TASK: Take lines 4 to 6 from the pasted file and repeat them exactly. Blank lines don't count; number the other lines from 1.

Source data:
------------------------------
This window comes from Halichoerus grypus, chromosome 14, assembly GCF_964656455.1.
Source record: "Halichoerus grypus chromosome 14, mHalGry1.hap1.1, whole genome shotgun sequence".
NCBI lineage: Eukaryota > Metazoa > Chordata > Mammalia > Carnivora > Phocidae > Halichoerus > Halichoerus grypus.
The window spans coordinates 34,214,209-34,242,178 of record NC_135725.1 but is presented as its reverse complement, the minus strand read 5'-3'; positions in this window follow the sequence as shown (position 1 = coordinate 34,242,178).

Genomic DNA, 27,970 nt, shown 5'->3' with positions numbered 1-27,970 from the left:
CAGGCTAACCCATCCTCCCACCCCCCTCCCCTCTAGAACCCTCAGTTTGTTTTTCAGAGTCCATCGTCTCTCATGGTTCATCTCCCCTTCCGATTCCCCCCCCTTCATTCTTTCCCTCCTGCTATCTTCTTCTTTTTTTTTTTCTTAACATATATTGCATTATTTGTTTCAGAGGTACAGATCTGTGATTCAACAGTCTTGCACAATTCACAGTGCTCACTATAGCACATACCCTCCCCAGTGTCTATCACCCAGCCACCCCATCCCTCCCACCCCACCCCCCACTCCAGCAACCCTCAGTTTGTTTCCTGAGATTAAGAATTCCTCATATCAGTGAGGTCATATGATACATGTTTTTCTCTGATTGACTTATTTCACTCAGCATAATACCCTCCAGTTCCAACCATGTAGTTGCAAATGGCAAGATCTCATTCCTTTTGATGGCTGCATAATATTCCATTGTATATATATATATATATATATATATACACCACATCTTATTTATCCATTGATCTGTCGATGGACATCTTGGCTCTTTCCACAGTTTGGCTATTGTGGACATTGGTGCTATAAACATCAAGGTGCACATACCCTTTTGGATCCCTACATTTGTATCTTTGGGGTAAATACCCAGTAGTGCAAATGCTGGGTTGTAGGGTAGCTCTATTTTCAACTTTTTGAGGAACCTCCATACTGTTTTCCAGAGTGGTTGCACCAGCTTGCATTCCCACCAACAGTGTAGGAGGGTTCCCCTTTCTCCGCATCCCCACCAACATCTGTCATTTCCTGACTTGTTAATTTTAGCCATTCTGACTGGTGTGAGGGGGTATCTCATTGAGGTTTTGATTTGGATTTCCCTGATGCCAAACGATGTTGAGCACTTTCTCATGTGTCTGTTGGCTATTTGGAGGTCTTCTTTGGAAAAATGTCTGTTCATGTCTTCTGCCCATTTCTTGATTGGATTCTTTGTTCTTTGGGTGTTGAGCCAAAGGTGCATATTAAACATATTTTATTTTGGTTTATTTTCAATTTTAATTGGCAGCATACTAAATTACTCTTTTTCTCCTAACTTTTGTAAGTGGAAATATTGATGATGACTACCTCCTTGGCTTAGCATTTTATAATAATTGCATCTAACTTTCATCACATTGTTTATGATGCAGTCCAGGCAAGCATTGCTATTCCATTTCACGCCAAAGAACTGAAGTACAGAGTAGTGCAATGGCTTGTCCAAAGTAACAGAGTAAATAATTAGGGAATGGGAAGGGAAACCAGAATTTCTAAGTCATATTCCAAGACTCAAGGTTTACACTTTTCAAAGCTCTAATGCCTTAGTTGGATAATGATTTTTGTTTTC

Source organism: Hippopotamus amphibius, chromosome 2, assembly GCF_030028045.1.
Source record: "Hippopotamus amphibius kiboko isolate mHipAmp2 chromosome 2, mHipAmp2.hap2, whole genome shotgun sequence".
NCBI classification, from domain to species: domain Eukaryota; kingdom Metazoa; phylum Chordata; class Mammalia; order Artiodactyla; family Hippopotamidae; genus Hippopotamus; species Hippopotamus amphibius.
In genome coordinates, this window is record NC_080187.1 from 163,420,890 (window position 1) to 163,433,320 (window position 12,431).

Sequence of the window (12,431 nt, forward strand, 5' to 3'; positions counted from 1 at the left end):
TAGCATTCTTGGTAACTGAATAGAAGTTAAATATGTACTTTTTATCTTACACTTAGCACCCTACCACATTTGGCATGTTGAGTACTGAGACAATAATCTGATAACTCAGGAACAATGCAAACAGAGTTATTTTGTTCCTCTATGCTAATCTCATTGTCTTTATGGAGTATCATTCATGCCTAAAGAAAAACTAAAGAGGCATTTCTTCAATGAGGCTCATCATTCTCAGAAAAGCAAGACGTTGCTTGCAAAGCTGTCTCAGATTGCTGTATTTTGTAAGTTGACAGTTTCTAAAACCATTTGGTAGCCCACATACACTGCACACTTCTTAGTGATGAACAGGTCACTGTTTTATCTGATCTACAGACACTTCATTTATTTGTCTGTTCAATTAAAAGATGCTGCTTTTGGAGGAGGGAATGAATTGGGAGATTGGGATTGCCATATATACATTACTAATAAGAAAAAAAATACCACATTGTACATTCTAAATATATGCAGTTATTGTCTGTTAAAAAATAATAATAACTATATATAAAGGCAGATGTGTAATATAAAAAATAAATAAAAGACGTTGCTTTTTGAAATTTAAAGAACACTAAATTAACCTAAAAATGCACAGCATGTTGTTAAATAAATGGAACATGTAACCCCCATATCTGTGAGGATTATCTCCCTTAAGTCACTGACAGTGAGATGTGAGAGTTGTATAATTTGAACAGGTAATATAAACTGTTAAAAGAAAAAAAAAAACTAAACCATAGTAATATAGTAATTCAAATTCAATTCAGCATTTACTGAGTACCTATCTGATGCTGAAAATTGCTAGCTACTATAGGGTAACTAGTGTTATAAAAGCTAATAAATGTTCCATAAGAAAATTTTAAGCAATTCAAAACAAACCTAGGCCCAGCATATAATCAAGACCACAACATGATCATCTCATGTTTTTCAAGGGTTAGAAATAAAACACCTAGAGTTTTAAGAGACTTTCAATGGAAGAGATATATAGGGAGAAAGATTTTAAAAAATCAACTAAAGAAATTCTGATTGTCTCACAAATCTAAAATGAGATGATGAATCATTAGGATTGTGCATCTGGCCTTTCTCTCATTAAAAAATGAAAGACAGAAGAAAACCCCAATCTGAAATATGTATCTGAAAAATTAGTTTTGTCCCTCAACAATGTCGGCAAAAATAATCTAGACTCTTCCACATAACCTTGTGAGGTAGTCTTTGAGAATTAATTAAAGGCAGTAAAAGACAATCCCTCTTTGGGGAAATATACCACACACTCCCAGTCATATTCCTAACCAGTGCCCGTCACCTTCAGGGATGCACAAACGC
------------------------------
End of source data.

The window spans coordinates 34,214,209-34,242,178 of record NC_135725.1 but is presented as its reverse complement, the minus strand read 5'-3'; positions in this window follow the sequence as shown (position 1 = coordinate 34,242,178).

Genomic DNA, 27,970 nt, shown 5'->3' with positions numbered 1-27,970 from the left:
CAGGCTAACCCATCCTCCCACCCCCCTCCCCTCTAGAACCCTCAGTTTGTTTTTCAGAGTCCATCGTCTCTCATGGTTCATCTCCCCTTCCGATTCCCCCCCCTTCATTCTTTCCCTCCTGCTATCTTCTTCTTTTTTTTTTTCTTAACATATATTGCATTATTTGTTTCAGAGGTACAGATCTGTGATTCAACAGTCTTGCACAATTCACAGTGCTCACTATAGCACATACCCTCCCCAGTGTCTATCACCCAGCCACCCCATCCCTCCCACCCCACCCCCCACTCCAGCAACCCTCAGTTTGTTTCCTGAGATTAAGAATTCCTCATATCAGTGAGGTCATATGATACATGTTTTTCTCTGATTGACTTATTTCACTCAGCATAATACCCTCCAGTTCCAACCATGTAGTTGCAAATGGCAAGATCTCATTCCTTTTGATGGCTGCATAATATTCCATTGTATATATATATATATATATATATATACACCACATCTTATTTATCCATTGATCTGTCGATGGACATCTTGGCTCTTTCCACAGTTTGGCTATTGTGGACATTGGTGCTATAAACATCAAGGTGCACATACCCTTTTGGATCCCTACATTTGTATCTTTGGGGTAAATACCCAGTAGTGCAAATGCTGGGTTGTAGGGTAGCTCTATTTTCAACTTTTTGAGGAACCTCCATACTGTTTTCCAGAGTGGTTGCACCAGCTTGCATTCCCACCAACAGTGTAGGAGGGTTCCCCTTTCTCCGCATCCCCACCAACATCTGTCATTTCCTGACTTGTTAATTTTAGCCATTCTGACTGGTGTGAGGGGGTATCTCATTGAGGTTTTGATTTGGATTTCCCTGATGCCAAACGATGTTGAGCACTTTCTCATGTGTCTGTTGGCTATTTGGAGGTCTTCTTTGGAAAAATGTCTGTTCATGTCTTCTGCCCATTTCTTGATTGGATTCTTTGTTCTTTGGGTGTTGAGCCAAAGGTGCATATTAAACATATTTTATTTTGGTTTATTTTCAATTTTAATTGGCAGCATACTAAATTACTCTTTTTCTCCTAACTTTTGTAAGTGGAAATATTGATGATGACTACCTCCTTGGCTTAGCATTTTATAATAATTGCATCTAACTTTCATCACATTGTTTATGATGCAGTCCAGGCAAGCATTGCTATTCCATTTCACGCCAAAGAACTGAAGTACAGAGTAGTGCAATGGCTTGTCCAAAGTAACAGAGTAAATAATTAGGGAATGGGAAGGGAAACCAGAATTTCTAAGTCATATTCCAAGACTCAAGGTTTACACTTTTCAAAGCTCTAATGCCTTAGTTGGATAATGATTTTTGTTTTC